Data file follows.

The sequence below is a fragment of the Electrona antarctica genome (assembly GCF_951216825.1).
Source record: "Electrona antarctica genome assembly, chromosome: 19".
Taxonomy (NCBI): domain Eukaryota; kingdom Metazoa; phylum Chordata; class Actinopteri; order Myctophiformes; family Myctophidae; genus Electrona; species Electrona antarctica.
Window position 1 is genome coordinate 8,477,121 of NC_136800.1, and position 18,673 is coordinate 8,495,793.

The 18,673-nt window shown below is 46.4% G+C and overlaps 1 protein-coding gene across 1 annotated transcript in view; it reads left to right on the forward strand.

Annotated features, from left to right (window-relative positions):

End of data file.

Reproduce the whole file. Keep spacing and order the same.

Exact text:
The sequence below is a fragment of the Electrona antarctica genome (assembly GCF_951216825.1).
Source record: "Electrona antarctica genome assembly, chromosome: 19".
Taxonomy (NCBI): domain Eukaryota; kingdom Metazoa; phylum Chordata; class Actinopteri; order Myctophiformes; family Myctophidae; genus Electrona; species Electrona antarctica.
Window position 1 is genome coordinate 8,477,121 of NC_136800.1, and position 18,673 is coordinate 8,495,793.

The 18,673-nt window shown below is 46.4% G+C and overlaps 1 protein-coding gene across 1 annotated transcript in view; it reads left to right on the forward strand.

Annotated features, from left to right (window-relative positions):